Fritha and Grufweld came with them; the hut had been burned so completely that there was nothing left for them in the forest. Grufweld told how he had returned from his trading trip to the smell of burning, and the sight of his home in flames. The next moment the flames had vanished, and all had seemed as it was when he left it, but Grufweld knew what he had seen – and knew, too, the stories of Loki and what the demon-god could do. He had spent the night in the trees at the far side of the clearing, sheltered by his cart and the one wolf-pelt he had not sold, hoping that his daughter and her companions would return to him. He and Fritha stayed close together now, and Elspeth could not look at them without a stab of guilt:
They’ve lost everything because of me!
She was the
one who had unleashed Loki. She found herself walking faster. But Fritha and her father had not lost
, she reminded herself: they still had each other. For a moment Elspeth remembered her father, drowned such a short time ago, and the greyness of the air seemed to thicken around her till she could see nothing else.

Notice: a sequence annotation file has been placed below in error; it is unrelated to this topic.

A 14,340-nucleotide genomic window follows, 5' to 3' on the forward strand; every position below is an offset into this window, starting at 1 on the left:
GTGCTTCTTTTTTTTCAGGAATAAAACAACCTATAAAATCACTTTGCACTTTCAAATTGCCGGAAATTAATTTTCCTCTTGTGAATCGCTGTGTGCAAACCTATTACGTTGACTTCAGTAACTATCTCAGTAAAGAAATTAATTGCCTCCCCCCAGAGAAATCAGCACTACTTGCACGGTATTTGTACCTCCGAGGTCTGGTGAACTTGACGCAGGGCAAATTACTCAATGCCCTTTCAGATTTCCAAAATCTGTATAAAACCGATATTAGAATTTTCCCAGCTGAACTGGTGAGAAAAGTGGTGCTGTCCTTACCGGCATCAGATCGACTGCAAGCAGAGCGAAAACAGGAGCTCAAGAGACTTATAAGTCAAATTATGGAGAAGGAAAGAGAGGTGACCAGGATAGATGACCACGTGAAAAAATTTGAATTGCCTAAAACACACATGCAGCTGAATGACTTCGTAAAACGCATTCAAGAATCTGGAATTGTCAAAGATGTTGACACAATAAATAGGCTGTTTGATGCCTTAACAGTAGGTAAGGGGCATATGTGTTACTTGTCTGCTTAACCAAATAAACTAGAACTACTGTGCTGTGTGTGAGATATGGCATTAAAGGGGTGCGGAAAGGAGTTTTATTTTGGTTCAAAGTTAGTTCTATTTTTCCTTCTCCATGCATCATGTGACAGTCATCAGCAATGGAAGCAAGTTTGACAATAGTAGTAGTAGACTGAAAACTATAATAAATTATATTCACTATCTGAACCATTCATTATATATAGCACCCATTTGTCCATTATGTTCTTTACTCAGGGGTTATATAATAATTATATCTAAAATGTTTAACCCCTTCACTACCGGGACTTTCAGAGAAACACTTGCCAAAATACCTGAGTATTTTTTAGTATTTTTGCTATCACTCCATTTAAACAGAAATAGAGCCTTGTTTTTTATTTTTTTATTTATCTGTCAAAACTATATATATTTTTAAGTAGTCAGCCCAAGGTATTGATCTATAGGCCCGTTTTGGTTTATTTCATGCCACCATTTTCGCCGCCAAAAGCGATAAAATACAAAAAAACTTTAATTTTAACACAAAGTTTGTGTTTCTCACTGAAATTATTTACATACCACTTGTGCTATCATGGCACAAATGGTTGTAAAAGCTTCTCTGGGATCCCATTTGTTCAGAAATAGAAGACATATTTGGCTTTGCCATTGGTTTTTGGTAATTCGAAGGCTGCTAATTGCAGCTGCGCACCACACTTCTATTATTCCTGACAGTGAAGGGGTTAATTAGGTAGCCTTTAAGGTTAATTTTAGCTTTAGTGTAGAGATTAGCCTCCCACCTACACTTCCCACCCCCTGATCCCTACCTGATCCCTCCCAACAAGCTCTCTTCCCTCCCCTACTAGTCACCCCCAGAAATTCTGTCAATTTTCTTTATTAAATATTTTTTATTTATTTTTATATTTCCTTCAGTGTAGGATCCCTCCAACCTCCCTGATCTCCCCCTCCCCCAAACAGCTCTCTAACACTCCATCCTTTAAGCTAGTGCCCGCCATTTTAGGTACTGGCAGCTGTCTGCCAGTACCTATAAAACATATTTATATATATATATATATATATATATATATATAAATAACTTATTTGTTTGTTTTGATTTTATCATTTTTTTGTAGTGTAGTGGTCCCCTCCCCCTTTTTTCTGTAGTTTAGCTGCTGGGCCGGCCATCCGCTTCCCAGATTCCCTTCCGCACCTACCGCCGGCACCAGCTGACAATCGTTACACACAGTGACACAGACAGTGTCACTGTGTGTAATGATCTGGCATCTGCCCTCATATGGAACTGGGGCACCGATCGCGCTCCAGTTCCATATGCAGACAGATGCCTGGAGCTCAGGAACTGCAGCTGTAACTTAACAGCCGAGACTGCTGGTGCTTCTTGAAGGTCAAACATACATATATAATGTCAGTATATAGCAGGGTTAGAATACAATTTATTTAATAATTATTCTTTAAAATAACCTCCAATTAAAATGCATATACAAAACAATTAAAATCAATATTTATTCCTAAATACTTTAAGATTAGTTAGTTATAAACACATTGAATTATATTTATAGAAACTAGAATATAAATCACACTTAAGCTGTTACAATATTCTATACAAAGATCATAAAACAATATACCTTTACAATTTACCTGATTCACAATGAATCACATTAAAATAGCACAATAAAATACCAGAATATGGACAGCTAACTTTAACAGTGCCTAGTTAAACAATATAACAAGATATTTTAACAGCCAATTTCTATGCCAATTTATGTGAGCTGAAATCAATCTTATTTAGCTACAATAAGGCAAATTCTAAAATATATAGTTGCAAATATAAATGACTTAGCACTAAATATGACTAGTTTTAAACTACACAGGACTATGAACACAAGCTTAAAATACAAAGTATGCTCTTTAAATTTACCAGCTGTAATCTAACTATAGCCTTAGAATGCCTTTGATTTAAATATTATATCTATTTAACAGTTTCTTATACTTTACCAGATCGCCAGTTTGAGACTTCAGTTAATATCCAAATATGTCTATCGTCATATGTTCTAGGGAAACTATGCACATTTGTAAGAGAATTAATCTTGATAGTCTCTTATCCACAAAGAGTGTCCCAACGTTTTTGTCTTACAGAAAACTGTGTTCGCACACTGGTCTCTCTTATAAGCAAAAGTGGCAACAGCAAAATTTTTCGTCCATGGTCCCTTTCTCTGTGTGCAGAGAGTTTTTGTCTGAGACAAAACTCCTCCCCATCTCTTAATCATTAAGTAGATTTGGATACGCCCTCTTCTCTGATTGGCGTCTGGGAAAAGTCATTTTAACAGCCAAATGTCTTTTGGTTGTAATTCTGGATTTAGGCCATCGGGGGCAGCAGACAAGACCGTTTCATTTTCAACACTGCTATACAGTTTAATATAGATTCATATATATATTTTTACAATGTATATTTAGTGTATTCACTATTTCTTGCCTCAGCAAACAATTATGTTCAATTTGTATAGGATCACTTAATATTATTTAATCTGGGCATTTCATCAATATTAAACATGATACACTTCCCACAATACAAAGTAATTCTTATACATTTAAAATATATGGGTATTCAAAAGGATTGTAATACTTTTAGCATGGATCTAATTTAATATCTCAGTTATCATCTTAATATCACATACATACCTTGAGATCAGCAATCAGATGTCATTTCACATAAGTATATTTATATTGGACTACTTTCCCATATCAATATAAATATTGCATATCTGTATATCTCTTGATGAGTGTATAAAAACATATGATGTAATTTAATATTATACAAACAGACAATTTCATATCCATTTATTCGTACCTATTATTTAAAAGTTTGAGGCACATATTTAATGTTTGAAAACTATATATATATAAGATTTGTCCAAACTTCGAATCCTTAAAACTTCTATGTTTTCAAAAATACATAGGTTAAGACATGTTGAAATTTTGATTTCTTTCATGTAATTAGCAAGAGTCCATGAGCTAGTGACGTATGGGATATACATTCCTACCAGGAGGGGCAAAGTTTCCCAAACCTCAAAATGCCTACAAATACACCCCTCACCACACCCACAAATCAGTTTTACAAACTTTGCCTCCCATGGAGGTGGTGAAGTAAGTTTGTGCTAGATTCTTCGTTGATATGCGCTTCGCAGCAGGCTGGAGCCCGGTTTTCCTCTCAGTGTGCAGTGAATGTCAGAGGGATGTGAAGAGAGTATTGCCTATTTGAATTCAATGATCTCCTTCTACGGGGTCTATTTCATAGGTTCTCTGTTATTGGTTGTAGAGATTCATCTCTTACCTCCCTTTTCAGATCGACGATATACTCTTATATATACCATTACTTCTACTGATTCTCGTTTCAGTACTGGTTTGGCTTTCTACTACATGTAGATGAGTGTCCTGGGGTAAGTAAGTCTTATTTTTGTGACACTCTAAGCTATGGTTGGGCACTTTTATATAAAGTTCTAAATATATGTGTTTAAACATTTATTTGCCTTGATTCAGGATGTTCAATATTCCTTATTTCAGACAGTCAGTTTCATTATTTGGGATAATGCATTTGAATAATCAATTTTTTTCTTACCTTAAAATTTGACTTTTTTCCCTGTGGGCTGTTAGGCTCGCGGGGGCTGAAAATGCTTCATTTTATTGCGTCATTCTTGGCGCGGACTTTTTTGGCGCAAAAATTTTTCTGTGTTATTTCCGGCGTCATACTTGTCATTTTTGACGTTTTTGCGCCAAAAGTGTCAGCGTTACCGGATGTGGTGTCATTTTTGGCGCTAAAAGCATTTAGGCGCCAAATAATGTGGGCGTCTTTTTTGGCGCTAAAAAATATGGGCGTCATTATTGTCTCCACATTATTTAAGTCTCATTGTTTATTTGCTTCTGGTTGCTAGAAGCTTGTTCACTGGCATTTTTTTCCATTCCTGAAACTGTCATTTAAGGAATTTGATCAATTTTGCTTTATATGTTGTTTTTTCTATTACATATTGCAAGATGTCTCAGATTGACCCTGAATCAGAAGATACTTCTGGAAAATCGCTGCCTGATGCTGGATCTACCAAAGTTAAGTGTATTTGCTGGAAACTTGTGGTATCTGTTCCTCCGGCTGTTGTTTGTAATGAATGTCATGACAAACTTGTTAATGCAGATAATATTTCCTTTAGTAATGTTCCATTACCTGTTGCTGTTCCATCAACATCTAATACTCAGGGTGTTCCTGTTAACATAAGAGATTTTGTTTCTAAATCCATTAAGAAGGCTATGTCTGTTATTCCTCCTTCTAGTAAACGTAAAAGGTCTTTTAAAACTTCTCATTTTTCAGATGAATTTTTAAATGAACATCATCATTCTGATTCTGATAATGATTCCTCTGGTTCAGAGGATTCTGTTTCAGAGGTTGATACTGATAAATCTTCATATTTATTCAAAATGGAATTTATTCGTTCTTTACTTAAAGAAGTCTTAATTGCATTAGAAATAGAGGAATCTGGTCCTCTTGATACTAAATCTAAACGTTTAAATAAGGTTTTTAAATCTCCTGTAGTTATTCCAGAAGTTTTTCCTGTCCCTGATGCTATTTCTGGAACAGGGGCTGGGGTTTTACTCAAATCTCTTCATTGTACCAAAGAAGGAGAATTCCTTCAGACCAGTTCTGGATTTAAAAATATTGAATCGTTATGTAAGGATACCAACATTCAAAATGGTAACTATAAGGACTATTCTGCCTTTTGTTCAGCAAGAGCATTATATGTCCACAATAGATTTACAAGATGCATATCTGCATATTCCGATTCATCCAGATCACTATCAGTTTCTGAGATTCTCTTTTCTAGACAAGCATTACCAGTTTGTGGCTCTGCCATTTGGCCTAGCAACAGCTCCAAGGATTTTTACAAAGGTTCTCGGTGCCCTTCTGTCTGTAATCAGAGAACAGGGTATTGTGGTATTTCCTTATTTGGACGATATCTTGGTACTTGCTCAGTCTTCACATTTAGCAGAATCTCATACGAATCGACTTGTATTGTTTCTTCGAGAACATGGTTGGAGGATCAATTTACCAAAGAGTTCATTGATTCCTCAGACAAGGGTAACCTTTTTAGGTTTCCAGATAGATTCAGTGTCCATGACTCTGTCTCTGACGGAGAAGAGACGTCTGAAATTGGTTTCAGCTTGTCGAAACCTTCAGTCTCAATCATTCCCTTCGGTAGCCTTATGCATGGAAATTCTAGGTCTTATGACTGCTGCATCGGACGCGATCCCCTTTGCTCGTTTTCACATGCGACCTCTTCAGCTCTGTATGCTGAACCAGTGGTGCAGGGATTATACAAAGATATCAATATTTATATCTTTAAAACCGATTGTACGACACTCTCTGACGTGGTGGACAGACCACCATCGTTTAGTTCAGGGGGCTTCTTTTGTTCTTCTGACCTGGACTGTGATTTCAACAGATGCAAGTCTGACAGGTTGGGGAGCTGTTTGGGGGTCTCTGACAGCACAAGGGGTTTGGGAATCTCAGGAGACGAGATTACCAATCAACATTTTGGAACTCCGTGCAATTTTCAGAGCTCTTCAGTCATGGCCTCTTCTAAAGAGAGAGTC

‘Don’t go so fast!’
Edmund came puffing up beside her. ‘You can’t keep up this pace!’ His voice was half-admiring, half-accusing, but his face was bright with relief, and Elspeth realised that he had been worried about her.
‘Cathbar says you should be watching your strength for a while, after . . .’ His words trailed away, and Elspeth avoided his gaze. Neither of them wanted to remember the fight in Loki’s cave. Her failure. ‘You could ride,’ Edmund suggested instead, pointing ahead to where Cluaran was leading one of the horses, with Eolande sitting impassively on its back. The other horse was behind them, harnessed to Grufweld’s handcart, which held their scant supplies.
Elspeth shook her head. Edmund was right: even the short burst of speed had tired her, and her breath was coming faster. But she was no horsewoman, and she was not going to add to the load on the cart. ‘I’m well,’ she told him. ‘I just wish we could get out of these trees.’